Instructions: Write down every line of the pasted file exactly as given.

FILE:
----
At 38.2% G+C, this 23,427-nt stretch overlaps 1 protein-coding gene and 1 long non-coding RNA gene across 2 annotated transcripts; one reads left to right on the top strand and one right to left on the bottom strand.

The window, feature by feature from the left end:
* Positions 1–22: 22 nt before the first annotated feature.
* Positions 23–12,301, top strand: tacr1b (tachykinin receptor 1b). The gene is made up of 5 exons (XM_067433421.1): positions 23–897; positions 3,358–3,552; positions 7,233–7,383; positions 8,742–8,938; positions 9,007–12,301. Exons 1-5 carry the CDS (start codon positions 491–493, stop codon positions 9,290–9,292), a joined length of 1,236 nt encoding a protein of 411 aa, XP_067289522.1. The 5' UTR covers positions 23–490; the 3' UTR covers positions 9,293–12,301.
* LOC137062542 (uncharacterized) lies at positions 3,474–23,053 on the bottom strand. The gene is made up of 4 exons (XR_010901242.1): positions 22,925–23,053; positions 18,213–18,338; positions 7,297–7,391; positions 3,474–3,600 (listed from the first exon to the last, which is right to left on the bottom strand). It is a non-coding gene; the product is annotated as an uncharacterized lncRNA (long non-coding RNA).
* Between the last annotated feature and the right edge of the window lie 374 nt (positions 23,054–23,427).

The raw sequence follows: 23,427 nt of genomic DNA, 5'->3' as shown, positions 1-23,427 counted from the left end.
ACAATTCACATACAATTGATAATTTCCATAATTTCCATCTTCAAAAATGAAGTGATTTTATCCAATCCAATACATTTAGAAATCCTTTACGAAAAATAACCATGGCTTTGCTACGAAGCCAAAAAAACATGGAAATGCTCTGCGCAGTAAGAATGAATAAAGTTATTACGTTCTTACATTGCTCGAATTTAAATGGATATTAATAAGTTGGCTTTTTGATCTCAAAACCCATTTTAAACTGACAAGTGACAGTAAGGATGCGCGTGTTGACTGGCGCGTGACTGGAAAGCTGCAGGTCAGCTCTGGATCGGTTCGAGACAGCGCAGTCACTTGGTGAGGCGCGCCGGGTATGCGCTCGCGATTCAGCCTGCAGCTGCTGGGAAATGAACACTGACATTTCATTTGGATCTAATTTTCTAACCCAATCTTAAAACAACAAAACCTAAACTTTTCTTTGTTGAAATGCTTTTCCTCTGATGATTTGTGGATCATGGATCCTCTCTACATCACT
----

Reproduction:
At 38.2% G+C, this 23,427-nt stretch overlaps 1 protein-coding gene and 1 long non-coding RNA gene across 2 annotated transcripts; one reads left to right on the top strand and one right to left on the bottom strand.

The window, feature by feature from the left end:
* Positions 1–22: 22 nt before the first annotated feature.
* Positions 23–12,301, top strand: tacr1b (tachykinin receptor 1b). The gene is made up of 5 exons (XM_067433421.1): positions 23–897; positions 3,358–3,552; positions 7,233–7,383; positions 8,742–8,938; positions 9,007–12,301. Exons 1-5 carry the CDS (start codon positions 491–493, stop codon positions 9,290–9,292), a joined length of 1,236 nt encoding a protein of 411 aa, XP_067289522.1. The 5' UTR covers positions 23–490; the 3' UTR covers positions 9,293–12,301.
* LOC137062542 (uncharacterized) lies at positions 3,474–23,053 on the bottom strand. The gene is made up of 4 exons (XR_010901242.1): positions 22,925–23,053; positions 18,213–18,338; positions 7,297–7,391; positions 3,474–3,600 (listed from the first exon to the last, which is right to left on the bottom strand). It is a non-coding gene; the product is annotated as an uncharacterized lncRNA (long non-coding RNA).
* Between the last annotated feature and the right edge of the window lie 374 nt (positions 23,054–23,427).

The raw sequence follows: 23,427 nt of genomic DNA, 5'->3' as shown, positions 1-23,427 counted from the left end.
ACAATTCACATACAATTGATAATTTCCATAATTTCCATCTTCAAAAATGAAGTGATTTTATCCAATCCAATACATTTAGAAATCCTTTACGAAAAATAACCATGGCTTTGCTACGAAGCCAAAAAAACATGGAAATGCTCTGCGCAGTAAGAATGAATAAAGTTATTACGTTCTTACATTGCTCGAATTTAAATGGATATTAATAAGTTGGCTTTTTGATCTCAAAACCCATTTTAAACTGACAAGTGACAGTAAGGATGCGCGTGTTGACTGGCGCGTGACTGGAAAGCTGCAGGTCAGCTCTGGATCGGTTCGAGACAGCGCAGTCACTTGGTGAGGCGCGCCGGGTATGCGCTCGCGATTCAGCCTGCAGCTGCTGGGAAATGAACACTGACATTTCATTTGGATCTAATTTTCTAACCCAATCTTAAAACAACAAAACCTAAACTTTTCTTTGTTGAAATGCTTTTCCTCTGATGATTTGTGGATCATGGATCCTCTCTACATCACT